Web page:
And lastly, the profession of medicine is distinguished from all others by its singular beneficence. It alone does the work of charity in a Jovian and God-like way, dispensing with free hand truly Promethean gifts. There are those who listen to me who have seen three of the most benign endowments granted to the race since the great Titan stole fire from the heavens. Search the scriptures of human achievement and you cannot find any to equal in beneficence the introduction of Anaesthesia, Sanitation, with all that it includes, and Asepsis—a short half-century’s contribution towards the practical solution of the problems of human suffering, regarded as eternal and insoluble. We form almost a monopoly or trust in this business. Nobody else comes into active competition with us, certainly not the other learned professions which continue along the old lines. Every few years sees some new conquest, so that we have ceased to wonder. The work of half a dozen men, headed by Laveran, has made waste places of the earth habitable and the wilderness to blossom as the rose. The work of Walter Reed and his associates will probably make yellow fever as scarce in the Spanish Main as is typhus fever with us. There seems to be no limit to the possibilities of scientific medicine, and while philanthropists are turning to it as to the hope of humanity, philosophers see, as in some far-off vision, a science from which may come in the prophetic words of the Son of Sirach, ” Peace over all the earth.”

Never has the outlook for the profession been brighter. Everywhere the physician is better trained and better equipped than he was twenty-five years ago. Disease is understood more thoroughly, studied more carefully and treated more skilfully. The average sum of human suffering has been reduced in a way to make the angels rejoice. Diseases familiar to our fathers and grandfathers have disappeared, the death rate from others is falling to the vanishing point, and public health measures have lessened the sorrows and brightened the lives of millions. The vagaries and whims, lay and medical, may neither have diminished in number nor lessened in their capacity to distress the faint-hearted who do not appreciate that to the end of time people must imagine vain things, but they are dwarfed by comparison with the colossal advance of the past fifty years.

So vast, however, and composite has the profession become, that the physiological separation, in which dependent parts are fitly joined together, tends to become pathological, and while some parts suffer necrosis and degeneration, others, passing the normal limits, become disfiguring and dangerous outgrowths on the body medical. The dangers and evils which threaten harmony among the units, are internal, not external. And yet, in it more than in any other profession, owing to the circumstances of which I have spoken, is complete organic unity possible. Of the many hindrances in the way time would fail me to speak, but there is one aspect of the question to which I would direct your attention in the hope that I may speak a word in season.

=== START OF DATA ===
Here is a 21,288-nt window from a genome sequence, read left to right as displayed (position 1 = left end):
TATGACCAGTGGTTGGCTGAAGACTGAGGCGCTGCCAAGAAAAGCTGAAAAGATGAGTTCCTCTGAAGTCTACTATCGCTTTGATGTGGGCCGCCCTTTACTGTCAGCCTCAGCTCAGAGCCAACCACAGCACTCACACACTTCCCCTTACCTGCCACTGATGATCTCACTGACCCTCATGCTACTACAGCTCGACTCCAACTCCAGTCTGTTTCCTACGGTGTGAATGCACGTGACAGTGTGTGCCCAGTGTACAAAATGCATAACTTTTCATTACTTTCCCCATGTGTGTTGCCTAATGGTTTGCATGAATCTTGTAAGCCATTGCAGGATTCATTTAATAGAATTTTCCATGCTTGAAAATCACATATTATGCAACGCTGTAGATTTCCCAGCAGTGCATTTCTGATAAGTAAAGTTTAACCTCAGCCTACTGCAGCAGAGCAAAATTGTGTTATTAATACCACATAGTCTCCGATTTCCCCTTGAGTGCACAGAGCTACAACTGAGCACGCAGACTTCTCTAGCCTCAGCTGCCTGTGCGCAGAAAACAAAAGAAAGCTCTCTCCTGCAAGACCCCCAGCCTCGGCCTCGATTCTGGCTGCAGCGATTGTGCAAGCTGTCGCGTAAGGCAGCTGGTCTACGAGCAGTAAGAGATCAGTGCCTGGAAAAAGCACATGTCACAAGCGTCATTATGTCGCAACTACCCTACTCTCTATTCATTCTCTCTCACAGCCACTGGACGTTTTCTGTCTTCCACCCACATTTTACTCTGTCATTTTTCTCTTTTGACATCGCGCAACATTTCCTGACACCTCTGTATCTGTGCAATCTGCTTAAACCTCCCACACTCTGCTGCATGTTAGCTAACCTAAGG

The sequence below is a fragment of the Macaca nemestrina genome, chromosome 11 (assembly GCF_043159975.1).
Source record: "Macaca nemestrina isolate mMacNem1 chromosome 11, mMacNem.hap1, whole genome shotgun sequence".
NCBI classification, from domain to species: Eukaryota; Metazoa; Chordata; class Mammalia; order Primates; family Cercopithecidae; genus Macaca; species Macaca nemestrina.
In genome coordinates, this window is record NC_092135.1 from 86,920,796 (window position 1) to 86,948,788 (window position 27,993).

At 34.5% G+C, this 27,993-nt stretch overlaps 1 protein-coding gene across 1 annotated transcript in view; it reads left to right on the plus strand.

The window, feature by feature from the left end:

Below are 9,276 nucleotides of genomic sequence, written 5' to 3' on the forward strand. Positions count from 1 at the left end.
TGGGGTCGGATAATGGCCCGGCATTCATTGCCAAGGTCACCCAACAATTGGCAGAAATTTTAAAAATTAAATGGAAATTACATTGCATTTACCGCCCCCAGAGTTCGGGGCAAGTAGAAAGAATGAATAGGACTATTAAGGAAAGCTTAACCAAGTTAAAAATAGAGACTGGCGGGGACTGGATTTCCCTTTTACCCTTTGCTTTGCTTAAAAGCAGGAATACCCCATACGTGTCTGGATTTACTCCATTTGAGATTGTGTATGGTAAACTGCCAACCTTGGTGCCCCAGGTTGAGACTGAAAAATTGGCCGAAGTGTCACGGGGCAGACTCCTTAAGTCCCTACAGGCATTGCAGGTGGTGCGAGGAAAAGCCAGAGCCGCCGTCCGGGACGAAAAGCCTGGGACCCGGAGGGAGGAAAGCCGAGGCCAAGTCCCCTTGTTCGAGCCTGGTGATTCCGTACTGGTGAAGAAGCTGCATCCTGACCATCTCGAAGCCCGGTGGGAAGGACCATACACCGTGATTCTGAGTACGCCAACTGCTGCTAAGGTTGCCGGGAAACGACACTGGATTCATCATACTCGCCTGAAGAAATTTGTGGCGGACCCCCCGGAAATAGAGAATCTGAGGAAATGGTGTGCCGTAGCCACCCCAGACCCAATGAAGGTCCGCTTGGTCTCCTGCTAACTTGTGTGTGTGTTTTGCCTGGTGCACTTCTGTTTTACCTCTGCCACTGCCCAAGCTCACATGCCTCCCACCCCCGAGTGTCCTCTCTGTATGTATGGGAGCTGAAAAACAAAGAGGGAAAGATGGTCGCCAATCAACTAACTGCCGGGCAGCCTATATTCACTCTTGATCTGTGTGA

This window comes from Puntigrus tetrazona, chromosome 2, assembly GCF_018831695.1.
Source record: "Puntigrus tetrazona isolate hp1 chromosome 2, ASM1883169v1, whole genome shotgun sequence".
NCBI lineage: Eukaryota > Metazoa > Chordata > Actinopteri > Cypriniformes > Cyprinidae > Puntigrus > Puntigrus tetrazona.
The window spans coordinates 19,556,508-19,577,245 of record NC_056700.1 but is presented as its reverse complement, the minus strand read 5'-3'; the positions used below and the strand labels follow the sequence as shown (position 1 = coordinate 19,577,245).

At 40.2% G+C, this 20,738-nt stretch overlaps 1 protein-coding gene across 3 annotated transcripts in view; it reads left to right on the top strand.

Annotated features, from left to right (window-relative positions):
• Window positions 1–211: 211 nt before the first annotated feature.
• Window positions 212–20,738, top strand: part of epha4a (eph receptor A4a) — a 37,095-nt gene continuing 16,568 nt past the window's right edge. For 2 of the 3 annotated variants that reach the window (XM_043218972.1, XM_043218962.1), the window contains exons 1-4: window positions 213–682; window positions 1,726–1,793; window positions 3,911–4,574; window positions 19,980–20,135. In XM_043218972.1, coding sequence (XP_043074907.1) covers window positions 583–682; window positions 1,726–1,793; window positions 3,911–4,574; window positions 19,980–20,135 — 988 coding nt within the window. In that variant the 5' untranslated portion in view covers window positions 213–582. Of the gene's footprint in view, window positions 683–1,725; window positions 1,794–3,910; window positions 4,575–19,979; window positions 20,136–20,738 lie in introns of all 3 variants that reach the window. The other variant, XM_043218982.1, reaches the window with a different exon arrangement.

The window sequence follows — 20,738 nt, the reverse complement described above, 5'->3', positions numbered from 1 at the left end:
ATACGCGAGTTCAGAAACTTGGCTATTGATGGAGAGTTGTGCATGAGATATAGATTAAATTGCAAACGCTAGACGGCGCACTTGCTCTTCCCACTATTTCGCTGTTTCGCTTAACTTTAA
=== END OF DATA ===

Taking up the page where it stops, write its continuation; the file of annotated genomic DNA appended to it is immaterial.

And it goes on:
Perhaps no sin so easily besets us as a sense of self-satisfied superiority to others. It cannot always be called pride, that master sin, but more often it is an attitude of mind which either leads to bigotry and prejudice or to such a vaunting conceit in the truth of one’s own beliefs and positions, that there is no room for tolerance of ways and thoughts which are not as ours are. To avoid some smirch of this vice is beyond human power; we are all dipped in it, some lightly, others deeply grained. Partaking of the nature of uncharitableness, it has not the intensity of envy, hatred and malice, but it shades off in fine degrees from them. It may be a perfectly harmless, even an amusing trait in both nations and individuals, and so well was it depicted by Charelt, Horace Vernet, and others, under the character of an enthusiastic recruit named Chauvin, that the name Chauvinism has become a by-word, expressing a bigoted, intolerant spirit. The significance of the word has been widened, and it may be used as a synonym for a certain type of nationalism, for a narrow provincialism, or for a petty parochialism. It does not express the blatant loudness of Jingoism,, which is of the tongue, while Chauvinism is a condition of the mind, an aspect of character much more subtle and dangerous. The one is more apt to be found in the educated classes, while the other is pandemic in the fool multitude—” that numerous piece of monstrosity which, taken asunder, seem men and reasonable creatures of God, but confused together, make but one great beast, and a monstrosity more prodigious than Hydra” (Religio Medici). Wherever found, and in whatever form, Chauvinism is a great enemy of progress and of peace and concord among the units. I have not the time, nor if I had, have I the ability to portray this failing in all its varieties; I can but touch upon some of its aspects, national, provincial and parochial.